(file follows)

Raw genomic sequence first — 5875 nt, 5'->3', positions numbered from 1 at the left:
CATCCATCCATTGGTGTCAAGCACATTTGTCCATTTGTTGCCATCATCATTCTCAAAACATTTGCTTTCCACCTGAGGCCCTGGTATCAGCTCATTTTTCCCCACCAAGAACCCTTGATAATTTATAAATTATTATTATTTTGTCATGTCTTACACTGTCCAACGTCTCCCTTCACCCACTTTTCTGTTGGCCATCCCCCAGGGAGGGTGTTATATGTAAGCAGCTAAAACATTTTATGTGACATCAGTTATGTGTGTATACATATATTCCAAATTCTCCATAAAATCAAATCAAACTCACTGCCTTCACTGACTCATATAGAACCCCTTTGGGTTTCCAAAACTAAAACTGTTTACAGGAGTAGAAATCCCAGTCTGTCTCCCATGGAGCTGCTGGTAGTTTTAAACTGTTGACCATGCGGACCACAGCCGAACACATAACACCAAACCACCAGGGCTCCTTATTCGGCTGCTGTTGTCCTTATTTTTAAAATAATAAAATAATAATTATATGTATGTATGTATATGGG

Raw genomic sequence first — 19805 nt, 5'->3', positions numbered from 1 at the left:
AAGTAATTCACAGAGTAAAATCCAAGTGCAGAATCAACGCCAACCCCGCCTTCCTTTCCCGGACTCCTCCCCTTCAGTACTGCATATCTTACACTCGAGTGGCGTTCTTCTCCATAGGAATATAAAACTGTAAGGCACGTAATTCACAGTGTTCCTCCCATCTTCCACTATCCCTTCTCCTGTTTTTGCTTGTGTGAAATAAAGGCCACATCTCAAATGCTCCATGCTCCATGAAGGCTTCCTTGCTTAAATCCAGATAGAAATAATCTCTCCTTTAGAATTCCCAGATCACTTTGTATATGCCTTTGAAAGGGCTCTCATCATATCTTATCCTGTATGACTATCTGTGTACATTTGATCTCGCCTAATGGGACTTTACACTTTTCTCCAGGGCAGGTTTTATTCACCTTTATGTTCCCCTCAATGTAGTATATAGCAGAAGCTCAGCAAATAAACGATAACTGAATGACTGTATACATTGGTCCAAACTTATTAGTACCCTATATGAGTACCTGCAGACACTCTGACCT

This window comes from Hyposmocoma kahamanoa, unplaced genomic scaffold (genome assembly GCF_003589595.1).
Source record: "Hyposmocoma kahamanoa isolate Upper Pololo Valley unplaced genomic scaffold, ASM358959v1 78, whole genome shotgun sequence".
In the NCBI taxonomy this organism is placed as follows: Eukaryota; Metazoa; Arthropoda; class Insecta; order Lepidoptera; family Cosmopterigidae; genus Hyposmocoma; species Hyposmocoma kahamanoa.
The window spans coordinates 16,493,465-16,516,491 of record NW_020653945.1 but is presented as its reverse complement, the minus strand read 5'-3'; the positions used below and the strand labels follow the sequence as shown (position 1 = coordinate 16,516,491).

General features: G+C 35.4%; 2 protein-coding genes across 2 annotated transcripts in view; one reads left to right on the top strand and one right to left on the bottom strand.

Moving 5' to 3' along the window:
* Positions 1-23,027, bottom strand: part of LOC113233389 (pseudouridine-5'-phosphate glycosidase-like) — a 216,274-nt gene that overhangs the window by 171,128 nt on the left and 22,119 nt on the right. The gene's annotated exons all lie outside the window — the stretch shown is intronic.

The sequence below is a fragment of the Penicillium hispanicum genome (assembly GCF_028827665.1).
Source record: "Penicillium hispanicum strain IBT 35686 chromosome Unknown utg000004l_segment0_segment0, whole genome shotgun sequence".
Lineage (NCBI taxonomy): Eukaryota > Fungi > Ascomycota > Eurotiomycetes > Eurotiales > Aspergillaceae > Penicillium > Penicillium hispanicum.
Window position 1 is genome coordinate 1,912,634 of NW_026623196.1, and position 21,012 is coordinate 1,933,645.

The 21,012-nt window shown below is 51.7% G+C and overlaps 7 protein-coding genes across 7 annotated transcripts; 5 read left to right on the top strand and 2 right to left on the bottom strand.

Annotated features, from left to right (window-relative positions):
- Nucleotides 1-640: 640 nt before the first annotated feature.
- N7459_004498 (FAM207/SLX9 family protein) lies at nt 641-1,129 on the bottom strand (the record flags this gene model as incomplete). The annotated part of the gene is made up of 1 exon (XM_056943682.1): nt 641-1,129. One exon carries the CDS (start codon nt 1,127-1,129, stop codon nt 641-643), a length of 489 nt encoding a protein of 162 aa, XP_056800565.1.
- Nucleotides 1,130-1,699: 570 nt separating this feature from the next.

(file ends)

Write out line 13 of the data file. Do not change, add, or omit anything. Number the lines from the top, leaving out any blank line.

Source record: "Penicillium hispanicum strain IBT 35686 chromosome Unknown utg000004l_segment0_segment0, whole genome shotgun sequence".